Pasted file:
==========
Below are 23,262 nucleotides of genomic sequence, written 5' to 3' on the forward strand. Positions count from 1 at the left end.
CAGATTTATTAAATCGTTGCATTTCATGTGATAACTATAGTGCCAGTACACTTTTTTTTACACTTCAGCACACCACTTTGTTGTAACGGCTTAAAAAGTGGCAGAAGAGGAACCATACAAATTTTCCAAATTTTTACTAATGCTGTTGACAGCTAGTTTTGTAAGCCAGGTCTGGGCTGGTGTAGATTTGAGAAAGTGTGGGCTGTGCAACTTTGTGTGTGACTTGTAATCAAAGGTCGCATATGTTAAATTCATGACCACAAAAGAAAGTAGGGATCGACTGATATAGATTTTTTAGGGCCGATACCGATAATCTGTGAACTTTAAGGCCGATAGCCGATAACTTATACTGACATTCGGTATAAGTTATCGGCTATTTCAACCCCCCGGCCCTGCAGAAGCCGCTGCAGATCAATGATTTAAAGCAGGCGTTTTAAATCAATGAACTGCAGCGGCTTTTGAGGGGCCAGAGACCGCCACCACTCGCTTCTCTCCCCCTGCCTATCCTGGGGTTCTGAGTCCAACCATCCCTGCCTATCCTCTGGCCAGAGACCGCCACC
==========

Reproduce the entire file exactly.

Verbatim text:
Below are 23,262 nucleotides of genomic sequence, written 5' to 3' on the forward strand. Positions count from 1 at the left end.
CAGATTTATTAAATCGTTGCATTTCATGTGATAACTATAGTGCCAGTACACTTTTTTTTACACTTCAGCACACCACTTTGTTGTAACGGCTTAAAAAGTGGCAGAAGAGGAACCATACAAATTTTCCAAATTTTTACTAATGCTGTTGACAGCTAGTTTTGTAAGCCAGGTCTGGGCTGGTGTAGATTTGAGAAAGTGTGGGCTGTGCAACTTTGTGTGTGACTTGTAATCAAAGGTCGCATATGTTAAATTCATGACCACAAAAGAAAGTAGGGATCGACTGATATAGATTTTTTAGGGCCGATACCGATAATCTGTGAACTTTAAGGCCGATAGCCGATAACTTATACTGACATTCGGTATAAGTTATCGGCTATTTCAACCCCCCGGCCCTGCAGAAGCCGCTGCAGATCAATGATTTAAAGCAGGCGTTTTAAATCAATGAACTGCAGCGGCTTTTGAGGGGCCAGAGACCGCCACCACTCGCTTCTCTCCCCCTGCCTATCCTGGGGTTCTGAGTCCAACCATCCCTGCCTATCCTCTGGCCAGAGACCGCCACC